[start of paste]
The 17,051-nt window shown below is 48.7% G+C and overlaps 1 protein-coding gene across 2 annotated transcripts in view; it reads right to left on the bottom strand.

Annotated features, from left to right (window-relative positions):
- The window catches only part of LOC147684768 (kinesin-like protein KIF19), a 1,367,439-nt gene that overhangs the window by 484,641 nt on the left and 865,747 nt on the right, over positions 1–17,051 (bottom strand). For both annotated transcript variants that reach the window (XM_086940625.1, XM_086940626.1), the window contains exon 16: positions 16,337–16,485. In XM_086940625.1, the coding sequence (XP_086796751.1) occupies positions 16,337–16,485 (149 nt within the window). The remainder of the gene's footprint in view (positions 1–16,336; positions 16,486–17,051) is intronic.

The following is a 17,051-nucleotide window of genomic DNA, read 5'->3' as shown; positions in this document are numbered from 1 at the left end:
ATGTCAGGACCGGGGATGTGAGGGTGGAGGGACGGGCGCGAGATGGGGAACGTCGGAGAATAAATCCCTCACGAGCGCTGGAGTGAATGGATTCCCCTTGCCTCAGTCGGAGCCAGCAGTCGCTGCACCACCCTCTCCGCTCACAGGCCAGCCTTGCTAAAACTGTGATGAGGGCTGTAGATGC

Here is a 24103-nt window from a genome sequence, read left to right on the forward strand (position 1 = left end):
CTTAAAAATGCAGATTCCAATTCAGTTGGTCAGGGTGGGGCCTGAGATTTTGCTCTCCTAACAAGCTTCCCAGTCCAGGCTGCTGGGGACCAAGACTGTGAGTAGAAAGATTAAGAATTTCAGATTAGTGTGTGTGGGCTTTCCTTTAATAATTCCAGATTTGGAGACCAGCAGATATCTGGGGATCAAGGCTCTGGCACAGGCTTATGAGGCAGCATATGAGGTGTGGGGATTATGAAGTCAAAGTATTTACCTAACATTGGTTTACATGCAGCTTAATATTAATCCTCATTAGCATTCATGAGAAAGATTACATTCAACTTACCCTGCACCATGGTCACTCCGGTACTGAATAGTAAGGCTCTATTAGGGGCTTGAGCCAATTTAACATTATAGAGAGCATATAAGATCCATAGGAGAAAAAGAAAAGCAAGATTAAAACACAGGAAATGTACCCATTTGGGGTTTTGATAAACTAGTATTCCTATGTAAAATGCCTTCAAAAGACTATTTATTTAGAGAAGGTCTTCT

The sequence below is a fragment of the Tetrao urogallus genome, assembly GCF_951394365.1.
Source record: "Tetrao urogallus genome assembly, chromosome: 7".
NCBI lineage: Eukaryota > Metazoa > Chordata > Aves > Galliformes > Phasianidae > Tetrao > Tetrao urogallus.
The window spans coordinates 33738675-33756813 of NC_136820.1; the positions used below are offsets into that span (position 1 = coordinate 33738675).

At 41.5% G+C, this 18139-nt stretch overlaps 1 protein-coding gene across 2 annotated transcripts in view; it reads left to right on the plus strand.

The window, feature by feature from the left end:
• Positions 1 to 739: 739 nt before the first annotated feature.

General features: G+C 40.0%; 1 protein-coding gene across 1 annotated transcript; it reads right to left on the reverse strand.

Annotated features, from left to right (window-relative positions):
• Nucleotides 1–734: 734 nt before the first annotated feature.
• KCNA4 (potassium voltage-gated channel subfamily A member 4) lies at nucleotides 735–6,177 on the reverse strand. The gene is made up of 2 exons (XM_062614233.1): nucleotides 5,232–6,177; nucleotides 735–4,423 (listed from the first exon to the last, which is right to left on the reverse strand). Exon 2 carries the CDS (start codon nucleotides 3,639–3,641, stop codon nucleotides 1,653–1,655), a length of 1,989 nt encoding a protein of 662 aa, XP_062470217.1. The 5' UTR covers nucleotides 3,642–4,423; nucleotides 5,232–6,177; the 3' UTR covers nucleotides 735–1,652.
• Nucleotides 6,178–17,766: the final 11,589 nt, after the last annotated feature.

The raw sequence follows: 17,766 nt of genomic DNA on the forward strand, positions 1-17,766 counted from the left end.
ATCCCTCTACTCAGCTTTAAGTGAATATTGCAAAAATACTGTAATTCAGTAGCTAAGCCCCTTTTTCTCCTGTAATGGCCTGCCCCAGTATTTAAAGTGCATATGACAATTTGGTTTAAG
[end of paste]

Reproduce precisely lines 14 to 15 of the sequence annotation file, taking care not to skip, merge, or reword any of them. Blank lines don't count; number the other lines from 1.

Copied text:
• Positions 1 to 739: 739 nt before the first annotated feature.

General features: G+C 40.0%; 1 protein-coding gene across 1 annotated transcript; it reads right to left on the reverse strand.